Machu Picchu is the ancient Inca city discovered by Hiram Bingham in 1911 in Peru. Known as the City of the Incas, Machu Picchu sits 7,000 feet above sea level and is both a UNESCO World Heritage Site and one of the New Seven Wonders of the World.
Alright, now that we’ve knocked out all the things you already knew about Machu Picchu, it’s time to dig a little deeper (something Bingham himself might have appreciated.) Let’s take a look at five things you probably didn’t already know about Peru’s most popular tourist destination.
It’s well known that Hiram Bingham was the man credited with rediscovering Machu Picchu after it sat in near isolation for hundreds of years. (Though it’s been debated whether he was really the first.) What’s less well known is that Bingham was married to an heiress. Bingham’s wife, Alfreda Mitchell, was the daughter of Annie Tiffany Mitchell, heiress to the Tiffany fortune.
Unfortunately, Alfreda Mitchell’s father didn’t appear to feel to much empathy for the man trying to marry his heiress daughter (something his own father-in-law had given him hell for.) When Bingham began making social calls on the Mitchell family at their home, Alfreda’s father promptly sent her and her sister away to Japan.
The Peruvian mountain that looms large behind the ancient Inca buildings in the classic Machu Picchu scene isn’t actually Machu Picchu. It’s proper name is Huayna Picchu, and it really isn’t part of the city. An ancient Incan – and treacherously narrow – stone trail can take visitors to the top for a reverse take on the classic view of the city. Just make sure to tell people you climbed the Huayna Picchu mountain, instead of using its common misnomer. And don’t look down.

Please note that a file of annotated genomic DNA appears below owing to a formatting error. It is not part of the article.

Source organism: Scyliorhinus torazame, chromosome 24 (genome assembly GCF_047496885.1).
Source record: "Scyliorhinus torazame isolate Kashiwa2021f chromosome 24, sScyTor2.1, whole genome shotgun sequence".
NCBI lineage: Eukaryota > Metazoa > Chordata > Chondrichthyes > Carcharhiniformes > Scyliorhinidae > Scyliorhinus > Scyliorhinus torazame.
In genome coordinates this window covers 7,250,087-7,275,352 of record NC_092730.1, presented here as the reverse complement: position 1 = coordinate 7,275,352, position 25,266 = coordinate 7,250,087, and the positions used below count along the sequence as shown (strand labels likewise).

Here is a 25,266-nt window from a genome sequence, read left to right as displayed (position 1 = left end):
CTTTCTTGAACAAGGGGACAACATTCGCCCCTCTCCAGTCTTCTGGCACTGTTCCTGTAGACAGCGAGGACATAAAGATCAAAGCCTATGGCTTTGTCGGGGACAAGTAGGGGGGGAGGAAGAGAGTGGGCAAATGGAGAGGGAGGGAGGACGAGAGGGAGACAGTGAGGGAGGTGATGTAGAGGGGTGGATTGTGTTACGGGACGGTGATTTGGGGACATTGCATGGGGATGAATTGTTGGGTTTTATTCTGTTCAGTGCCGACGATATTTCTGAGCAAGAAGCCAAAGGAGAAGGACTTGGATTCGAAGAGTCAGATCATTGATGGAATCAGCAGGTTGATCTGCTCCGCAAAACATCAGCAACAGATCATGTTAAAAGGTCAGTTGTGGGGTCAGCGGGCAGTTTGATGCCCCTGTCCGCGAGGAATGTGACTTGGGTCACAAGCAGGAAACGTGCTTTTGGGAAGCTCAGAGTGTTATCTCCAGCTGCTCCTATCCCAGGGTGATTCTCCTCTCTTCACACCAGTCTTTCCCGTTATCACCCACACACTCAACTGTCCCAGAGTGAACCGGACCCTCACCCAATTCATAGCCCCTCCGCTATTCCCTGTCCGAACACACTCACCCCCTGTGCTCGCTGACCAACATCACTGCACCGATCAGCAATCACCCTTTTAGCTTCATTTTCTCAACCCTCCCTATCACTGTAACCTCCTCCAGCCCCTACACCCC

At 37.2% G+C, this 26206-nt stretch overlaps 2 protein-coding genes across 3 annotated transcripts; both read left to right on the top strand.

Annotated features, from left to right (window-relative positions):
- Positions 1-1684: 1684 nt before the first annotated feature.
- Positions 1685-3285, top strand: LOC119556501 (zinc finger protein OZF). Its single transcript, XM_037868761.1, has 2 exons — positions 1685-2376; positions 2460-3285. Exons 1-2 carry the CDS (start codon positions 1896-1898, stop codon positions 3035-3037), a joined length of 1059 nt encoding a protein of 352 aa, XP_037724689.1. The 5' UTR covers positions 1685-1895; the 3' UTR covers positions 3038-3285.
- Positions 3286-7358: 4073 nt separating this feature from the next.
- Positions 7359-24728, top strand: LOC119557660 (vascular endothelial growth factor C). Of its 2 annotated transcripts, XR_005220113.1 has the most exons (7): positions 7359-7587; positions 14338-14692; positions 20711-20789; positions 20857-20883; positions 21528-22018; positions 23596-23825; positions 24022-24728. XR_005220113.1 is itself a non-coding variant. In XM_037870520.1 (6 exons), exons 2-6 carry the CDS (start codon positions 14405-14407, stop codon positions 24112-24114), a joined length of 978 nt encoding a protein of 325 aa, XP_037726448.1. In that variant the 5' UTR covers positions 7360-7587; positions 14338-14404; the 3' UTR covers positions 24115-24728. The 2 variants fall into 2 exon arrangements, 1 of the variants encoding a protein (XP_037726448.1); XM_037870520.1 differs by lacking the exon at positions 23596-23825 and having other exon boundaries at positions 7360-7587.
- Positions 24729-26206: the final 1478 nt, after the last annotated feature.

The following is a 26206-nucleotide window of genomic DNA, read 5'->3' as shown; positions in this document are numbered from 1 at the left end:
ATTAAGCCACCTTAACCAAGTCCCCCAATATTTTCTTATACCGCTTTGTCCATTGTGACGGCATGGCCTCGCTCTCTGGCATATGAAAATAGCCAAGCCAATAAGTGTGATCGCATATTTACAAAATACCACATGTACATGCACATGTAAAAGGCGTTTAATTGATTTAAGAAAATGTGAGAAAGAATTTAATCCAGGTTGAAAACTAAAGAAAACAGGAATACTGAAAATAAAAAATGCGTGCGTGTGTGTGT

3. On That Note, The Lost City Isn’t Really Named Machu Picchu Either
Today we commonly refer to the Inca city outside of Cusco as Machu Picchu, and that’s cool. But the city itself was actually called Patallaqta. It’s nestled between two mountains, Huayna Picchu and Machu Picchu, and that’s where the modern name comes from. In the language of the Inca, Huayna Picchu means “new mountain,” and Machu Picchu means “old mountain.” No points awarded to the Inca for creativity on that one.
In 2000, American advertising agency J. Walter Thompson was filming a commercial for Peruvian beer company Cervesur when one of its cranes toppled and fell. The accident caused no human damage, but it did chip the Intihuatana stone sundial that sits in the heart of the ancient city.
Intihuatana stones were sought out and destroyed by Spanish conquistadors as they made their way through the Inca empire, making the one that endured in Machu Picchu a rare and highly valued survivor. (Apparently Spanish imperialism doesn’t hold a candle to modern beer consumption when it comes to destruction.)
5. The Fastest Completion of the Classic Inca Trail Took Four Hours
It’s purported by locals that the classic Inca Trail, which connects Machu Picchu to just outside the town of Aguas Calientes, was run by one man in four hours. While the trail has various routes which can be trekked, the most classic one is roughly the length of a marathon.
Compare that with the four to five days it took the ancient Inca to convey messages from the top of Machu Picchu to nearby towns. Priests and important officials used to send runners up and down the mountains bearing their messages, meals and really whatever they wanted. They were pretty important people, after all.